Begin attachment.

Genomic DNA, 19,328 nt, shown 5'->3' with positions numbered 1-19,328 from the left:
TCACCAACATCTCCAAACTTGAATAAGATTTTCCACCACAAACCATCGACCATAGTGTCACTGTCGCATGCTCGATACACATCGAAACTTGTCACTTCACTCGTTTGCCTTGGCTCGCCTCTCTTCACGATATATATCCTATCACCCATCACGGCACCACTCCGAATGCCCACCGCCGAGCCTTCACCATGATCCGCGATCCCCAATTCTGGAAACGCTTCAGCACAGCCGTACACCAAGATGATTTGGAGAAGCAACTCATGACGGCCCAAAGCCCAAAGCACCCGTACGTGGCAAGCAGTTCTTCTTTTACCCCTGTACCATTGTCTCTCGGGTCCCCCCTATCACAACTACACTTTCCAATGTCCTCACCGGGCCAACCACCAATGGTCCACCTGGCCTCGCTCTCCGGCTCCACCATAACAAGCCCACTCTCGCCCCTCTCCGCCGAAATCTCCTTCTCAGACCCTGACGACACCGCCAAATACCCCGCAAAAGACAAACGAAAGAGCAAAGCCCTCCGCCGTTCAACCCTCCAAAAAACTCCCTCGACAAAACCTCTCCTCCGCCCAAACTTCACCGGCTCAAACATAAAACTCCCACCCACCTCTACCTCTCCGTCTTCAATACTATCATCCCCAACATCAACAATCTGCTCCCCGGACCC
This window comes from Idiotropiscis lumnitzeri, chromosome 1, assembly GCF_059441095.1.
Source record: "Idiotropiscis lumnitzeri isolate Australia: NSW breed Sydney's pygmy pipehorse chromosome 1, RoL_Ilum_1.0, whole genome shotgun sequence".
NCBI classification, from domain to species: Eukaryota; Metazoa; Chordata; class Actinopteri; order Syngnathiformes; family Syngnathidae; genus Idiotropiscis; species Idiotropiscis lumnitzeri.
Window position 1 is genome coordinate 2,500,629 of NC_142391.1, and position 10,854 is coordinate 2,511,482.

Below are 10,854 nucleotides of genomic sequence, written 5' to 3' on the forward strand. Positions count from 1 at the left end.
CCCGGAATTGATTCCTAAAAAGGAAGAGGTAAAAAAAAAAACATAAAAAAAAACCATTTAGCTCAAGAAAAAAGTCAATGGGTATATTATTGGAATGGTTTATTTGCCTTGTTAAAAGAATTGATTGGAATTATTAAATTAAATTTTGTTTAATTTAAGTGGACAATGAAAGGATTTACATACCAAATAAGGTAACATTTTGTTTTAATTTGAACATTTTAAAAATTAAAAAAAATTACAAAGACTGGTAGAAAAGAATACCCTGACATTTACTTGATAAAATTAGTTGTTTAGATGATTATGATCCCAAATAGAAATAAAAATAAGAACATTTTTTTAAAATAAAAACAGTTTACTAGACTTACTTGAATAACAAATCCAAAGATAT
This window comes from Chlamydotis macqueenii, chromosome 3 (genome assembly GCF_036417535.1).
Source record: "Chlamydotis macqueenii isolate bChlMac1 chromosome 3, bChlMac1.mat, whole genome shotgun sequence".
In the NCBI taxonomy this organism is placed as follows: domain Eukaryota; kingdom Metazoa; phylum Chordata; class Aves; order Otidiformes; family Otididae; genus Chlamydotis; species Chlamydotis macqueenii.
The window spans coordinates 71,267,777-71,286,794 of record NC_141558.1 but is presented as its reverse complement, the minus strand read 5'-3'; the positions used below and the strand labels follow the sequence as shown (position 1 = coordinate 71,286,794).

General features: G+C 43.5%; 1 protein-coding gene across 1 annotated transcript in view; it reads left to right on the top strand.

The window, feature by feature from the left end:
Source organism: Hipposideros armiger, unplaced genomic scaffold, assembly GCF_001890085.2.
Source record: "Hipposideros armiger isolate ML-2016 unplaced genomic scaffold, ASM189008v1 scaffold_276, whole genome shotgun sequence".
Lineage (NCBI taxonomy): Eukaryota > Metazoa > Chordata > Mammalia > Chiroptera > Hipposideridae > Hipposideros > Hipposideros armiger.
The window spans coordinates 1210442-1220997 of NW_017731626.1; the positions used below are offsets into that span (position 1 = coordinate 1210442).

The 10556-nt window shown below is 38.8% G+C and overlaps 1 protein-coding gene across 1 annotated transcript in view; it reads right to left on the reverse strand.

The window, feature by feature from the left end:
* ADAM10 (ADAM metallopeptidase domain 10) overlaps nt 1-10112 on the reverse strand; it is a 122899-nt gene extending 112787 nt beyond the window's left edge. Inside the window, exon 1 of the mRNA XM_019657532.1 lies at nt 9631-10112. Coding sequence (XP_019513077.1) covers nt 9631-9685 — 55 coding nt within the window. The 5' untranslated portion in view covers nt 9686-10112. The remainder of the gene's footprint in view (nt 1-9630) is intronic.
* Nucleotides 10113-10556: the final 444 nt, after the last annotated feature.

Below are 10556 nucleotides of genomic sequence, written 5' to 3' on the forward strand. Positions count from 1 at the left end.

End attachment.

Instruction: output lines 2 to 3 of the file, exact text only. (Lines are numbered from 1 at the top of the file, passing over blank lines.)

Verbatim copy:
TCACCAACATCTCCAAACTTGAATAAGATTTTCCACCACAAACCATCGACCATAGTGTCACTGTCGCATGCTCGATACACATCGAAACTTGTCACTTCACTCGTTTGCCTTGGCTCGCCTCTCTTCACGATATATATCCTATCACCCATCACGGCACCACTCCGAATGCCCACCGCCGAGCCTTCACCATGATCCGCGATCCCCAATTCTGGAAACGCTTCAGCACAGCCGTACACCAAGATGATTTGGAGAAGCAACTCATGACGGCCCAAAGCCCAAAGCACCCGTACGTGGCAAGCAGTTCTTCTTTTACCCCTGTACCATTGTCTCTCGGGTCCCCCCTATCACAACTACACTTTCCAATGTCCTCACCGGGCCAACCACCAATGGTCCACCTGGCCTCGCTCTCCGGCTCCACCATAACAAGCCCACTCTCGCCCCTCTCCGCCGAAATCTCCTTCTCAGACCCTGACGACACCGCCAAATACCCCGCAAAAGACAAACGAAAGAGCAAAGCCCTCCGCCGTTCAACCCTCCAAAAAACTCCCTCGACAAAACCTCTCCTCCGCCCAAACTTCACCGGCTCAAACATAAAACTCCCACCCACCTCTACCTCTCCGTCTTCAATACTATCATCCCCAACATCAACAATCTGCTCCCCGGACCC
This window comes from Idiotropiscis lumnitzeri, chromosome 1, assembly GCF_059441095.1.